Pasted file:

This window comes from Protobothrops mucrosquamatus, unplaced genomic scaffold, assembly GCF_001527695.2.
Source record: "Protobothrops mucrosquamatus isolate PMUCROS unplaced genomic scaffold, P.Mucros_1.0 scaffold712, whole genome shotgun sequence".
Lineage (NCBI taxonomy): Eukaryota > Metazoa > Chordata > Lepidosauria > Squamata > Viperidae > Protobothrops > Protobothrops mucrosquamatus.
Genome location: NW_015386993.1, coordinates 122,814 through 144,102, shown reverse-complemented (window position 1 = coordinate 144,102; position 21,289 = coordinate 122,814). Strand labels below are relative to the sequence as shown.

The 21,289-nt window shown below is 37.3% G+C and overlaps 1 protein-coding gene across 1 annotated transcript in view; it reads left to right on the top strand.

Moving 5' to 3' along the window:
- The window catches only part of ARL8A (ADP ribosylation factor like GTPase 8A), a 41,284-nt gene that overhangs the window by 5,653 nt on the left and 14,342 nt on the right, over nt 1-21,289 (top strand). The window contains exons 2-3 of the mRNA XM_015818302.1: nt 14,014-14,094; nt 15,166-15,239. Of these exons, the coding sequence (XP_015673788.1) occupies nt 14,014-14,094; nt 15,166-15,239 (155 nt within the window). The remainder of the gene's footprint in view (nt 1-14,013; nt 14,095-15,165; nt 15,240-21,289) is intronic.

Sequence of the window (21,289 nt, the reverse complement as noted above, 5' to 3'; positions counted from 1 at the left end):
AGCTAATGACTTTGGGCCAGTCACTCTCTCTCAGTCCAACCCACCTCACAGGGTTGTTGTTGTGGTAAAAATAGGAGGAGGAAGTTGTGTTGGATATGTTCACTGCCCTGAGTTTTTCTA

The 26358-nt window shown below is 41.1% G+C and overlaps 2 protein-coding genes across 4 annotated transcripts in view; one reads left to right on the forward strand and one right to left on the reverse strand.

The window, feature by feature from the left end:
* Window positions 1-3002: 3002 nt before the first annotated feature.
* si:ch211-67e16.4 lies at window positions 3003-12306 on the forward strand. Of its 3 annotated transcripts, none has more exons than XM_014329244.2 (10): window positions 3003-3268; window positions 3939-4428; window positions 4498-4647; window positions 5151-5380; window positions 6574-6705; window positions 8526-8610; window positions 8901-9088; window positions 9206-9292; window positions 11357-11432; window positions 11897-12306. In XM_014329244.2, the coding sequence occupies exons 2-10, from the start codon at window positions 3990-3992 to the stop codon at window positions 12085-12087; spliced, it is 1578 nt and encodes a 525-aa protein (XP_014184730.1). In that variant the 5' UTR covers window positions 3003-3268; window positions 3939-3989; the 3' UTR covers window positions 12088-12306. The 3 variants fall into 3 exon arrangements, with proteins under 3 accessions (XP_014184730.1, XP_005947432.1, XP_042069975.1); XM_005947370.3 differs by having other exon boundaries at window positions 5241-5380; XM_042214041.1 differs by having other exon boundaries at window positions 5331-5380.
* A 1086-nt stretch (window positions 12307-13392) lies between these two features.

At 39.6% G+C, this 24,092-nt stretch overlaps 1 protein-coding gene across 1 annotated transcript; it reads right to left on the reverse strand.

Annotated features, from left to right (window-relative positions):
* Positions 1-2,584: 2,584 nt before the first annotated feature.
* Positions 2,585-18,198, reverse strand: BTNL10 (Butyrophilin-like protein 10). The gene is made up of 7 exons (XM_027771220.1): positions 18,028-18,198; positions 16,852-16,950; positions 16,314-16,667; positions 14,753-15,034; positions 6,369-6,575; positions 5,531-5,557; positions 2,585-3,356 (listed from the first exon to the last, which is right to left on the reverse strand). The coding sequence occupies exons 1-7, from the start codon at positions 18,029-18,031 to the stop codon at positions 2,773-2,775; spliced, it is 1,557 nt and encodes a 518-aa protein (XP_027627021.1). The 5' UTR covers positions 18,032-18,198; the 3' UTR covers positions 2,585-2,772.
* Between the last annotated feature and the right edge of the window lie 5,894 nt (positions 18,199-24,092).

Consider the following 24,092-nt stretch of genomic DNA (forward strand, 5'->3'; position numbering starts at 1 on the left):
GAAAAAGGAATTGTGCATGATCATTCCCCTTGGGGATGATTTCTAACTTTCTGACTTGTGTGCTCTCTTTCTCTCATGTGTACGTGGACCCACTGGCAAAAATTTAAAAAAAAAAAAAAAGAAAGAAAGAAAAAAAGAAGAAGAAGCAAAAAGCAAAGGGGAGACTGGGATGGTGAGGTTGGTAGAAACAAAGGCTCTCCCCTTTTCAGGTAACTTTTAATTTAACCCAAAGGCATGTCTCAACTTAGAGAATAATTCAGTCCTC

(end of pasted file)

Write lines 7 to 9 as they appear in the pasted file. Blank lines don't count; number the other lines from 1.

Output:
- The window catches only part of ARL8A (ADP ribosylation factor like GTPase 8A), a 41,284-nt gene that overhangs the window by 5,653 nt on the left and 14,342 nt on the right, over nt 1-21,289 (top strand). The window contains exons 2-3 of the mRNA XM_015818302.1: nt 14,014-14,094; nt 15,166-15,239. Of these exons, the coding sequence (XP_015673788.1) occupies nt 14,014-14,094; nt 15,166-15,239 (155 nt within the window). The remainder of the gene's footprint in view (nt 1-14,013; nt 14,095-15,165; nt 15,240-21,289) is intronic.

Sequence of the window (21,289 nt, the reverse complement as noted above, 5' to 3'; positions counted from 1 at the left end):
AGCTAATGACTTTGGGCCAGTCACTCTCTCTCAGTCCAACCCACCTCACAGGGTTGTTGTTGTGGTAAAAATAGGAGGAGGAAGTTGTGTTGGATATGTTCACTGCCCTGAGTTTTTCTA